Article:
The suburban markets across Texas and especially the Dallas-Fort Worth Metroplex were successful in the 1980s in waging a prolonged war against the urban core. Business shifted from proper downtowns just as residents fled urban public school whether from substandard education or culture wars. Upscale suburban communities dot the Metroplex and went from towns to cities.

Businesses addressed the desires of their employees by making their commute easier. Today, employees, especially younger ones, want their commute to be from their coffee pot to the desk.

There’s a place for office, but it’s not every day. Businesses are taking less and less space, slashing their costs and providing flex schedules to lure and retain employees.

Cities must change. Suburban office buildings risk being Blockbuster stores in a streaming age. The significant tax base provided by the office buildings is already slipping away. The sands are quickly running through the hourglass, and the cities that respond fastest to this change will prosper.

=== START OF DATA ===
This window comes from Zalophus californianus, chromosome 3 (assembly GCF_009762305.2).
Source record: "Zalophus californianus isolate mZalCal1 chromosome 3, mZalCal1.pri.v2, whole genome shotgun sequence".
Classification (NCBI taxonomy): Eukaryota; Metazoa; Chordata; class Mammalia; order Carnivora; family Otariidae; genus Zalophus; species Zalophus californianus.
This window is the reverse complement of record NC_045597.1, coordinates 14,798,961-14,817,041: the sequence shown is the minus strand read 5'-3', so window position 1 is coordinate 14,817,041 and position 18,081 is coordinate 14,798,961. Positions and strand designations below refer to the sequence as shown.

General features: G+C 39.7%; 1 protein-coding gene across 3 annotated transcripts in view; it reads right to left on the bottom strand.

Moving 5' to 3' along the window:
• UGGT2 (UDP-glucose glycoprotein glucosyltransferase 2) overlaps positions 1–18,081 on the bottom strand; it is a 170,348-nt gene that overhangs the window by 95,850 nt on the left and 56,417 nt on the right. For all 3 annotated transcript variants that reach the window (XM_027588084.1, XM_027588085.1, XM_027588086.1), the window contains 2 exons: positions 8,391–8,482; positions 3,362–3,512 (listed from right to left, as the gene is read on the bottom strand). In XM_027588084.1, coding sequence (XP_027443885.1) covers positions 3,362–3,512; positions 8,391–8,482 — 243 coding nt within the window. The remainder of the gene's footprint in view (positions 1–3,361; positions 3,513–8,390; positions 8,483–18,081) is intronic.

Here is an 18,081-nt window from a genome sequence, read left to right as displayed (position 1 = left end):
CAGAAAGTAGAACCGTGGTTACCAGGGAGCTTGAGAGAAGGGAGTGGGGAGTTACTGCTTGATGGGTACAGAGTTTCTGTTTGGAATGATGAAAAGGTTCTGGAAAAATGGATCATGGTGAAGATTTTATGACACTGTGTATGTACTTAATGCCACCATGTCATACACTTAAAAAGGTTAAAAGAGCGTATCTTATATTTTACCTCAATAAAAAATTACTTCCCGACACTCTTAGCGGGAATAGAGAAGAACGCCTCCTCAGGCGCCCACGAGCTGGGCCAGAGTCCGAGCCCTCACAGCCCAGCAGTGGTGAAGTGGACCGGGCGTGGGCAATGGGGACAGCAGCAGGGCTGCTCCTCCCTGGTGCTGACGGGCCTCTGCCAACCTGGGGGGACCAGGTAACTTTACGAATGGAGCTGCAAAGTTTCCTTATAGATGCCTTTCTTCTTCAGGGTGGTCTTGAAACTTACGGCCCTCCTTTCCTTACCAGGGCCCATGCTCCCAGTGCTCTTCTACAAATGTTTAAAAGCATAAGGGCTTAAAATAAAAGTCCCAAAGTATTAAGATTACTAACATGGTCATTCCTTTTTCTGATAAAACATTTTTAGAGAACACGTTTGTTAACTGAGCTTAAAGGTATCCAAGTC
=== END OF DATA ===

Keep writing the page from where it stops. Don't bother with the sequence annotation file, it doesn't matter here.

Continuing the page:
The CRE-NEXT team can act quickly to determine the best new use and work with cities to make that change happen. Our combined skills of brokerage, architecture, and zoning, permit expediting, and economic incentives allows for weaving together an intradisciplinary solution for distressed assets.

The signs of office demise were there before the pandemic. Real estate experts had worried about the future of office space well before the pandemic. As far back as 1989 Peter Drucker wrote, “Commuting to office work is obsolete.” The events of 2020, with the pandemic and Great Resignation, have accelerated the cycle.

In an effort to cut costs during the Great Recession, companies decreased footprint and went to an open space model with more employees per square foot. They also started to allow some employees to work from home. The trend was already in place.

Meanwhile, in the retail market, there was a significant pairing. Often initiated by municipalities, the policy, combined with few new builds, has made all the difference. Further, many retail buildings have been converted to other uses successfully.